(Jim Clark) – Last summer, by a split vote, the Washoe County Commission authorized advisory ballot question WC-2 for November’s election asking: “Should the separate local governments of Reno and Washoe County pursue a consolidation of the two governments if such consolidation can be shown to save money and/or improve services?”
In the July 22, 2010 Bonanza I wrote in my column: This “brought back memories of Reno’s proposal in 2002 to unincorporate and add their 7 council members to the Washoe Board of County Commissioners. Then as now Sparks wanted no part of it. One Reno city councilperson was heard to say that Incline property taxes would immediately be increased to the statutory maximum.”
“So is this latest proposal a revival of earlier Anschluss attempts by Reno or is this to open the door to real economies and efficiencies in government? Incline’s former Commissioner, Jim Galloway, called to express an opinion that this proposal could make the Incline Tax Revolt look like chump change. He said that the appropriate way to do this would be for Reno to first file for municipal bankruptcy to deal with its crushing $619 million debt load and to restructure some overly generous public employee contracts . . . otherwise the entire county will inherit Reno’s financial woes. Then, he suggested, voters in the unincorporated county and Sparks should insist that any new additional county commissioners represent specific districts instead of being elected at large. He said that if possible the ballot question should require independent approvals by voters of Sparks, Reno and county areas.” His suggestions were not implemented by the County Commission.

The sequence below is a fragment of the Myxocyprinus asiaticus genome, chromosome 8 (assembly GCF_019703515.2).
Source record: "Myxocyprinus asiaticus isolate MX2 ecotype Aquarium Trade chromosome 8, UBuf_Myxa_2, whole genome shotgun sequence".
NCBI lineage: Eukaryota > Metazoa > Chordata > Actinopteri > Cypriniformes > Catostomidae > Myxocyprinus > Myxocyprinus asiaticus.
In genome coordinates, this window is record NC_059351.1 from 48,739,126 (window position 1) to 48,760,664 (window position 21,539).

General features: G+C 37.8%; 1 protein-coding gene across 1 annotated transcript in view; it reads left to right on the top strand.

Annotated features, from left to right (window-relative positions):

In November Sparks voters rejected WC-2 by 53%; unincorporated county voters (including Incline/Crystal Bay) rejected the proposal by 54%; however Reno voters approved by 62% so countywide the measure passed. The Reno City Council lost little time pressing the advantage.
At their recent meeting Councilwoman Jessica Sferrazza proposed that consolidation start with the County Commission and the City Council serving as one board. Councilman Dave Aiazzi suggested it could be an 11 member board. Reno City Manager Donna Dreska had proposed a deliberate process involving hiring a financial consultant to see if money could be saved, study other merged governments such as Carson City and then look at required legal and legislative actions. The council would have nothing to do with any such measured approach, Sferrazza saying that studies were done 8 years ago and “we got nowhere, and we go around in circles.” Aiazzi asked for a letter notifying the county that the city is willing to work with the legislature.
To paraphrase a line from an old Humphry Bogart movie: “Study? We don’t got no study! We don’t need no stinkin’ study. We’re the city council!” I am unclear on why the city leaders want to proceed headlong without even giving lip service to the part of WC-2 that says: “if such consolidation can be shown to save money and/or improve services.
We know from media reports that Reno has had problems paying its bills. Is this all-fired hurry because the council and mayor can see the end of their cash flow? Bloomberg Businessweek recently wrote: “Public officials shouldn’t even think about filing for Chapter 9 municipal bankruptcy to solve mounting labor costs and pension liabilities. Even talking about it will invite an inquiry from Fitch (municipal bond) Ratings.” So, we’re not likely to hear any explanation from the city.
The next joint meeting for Reno and Washoe County is February 1.
(Jim Clark is President of Republican Advocates, a vice chair of the Washoe County GOP and a member of the Nevada GOP Central Committee)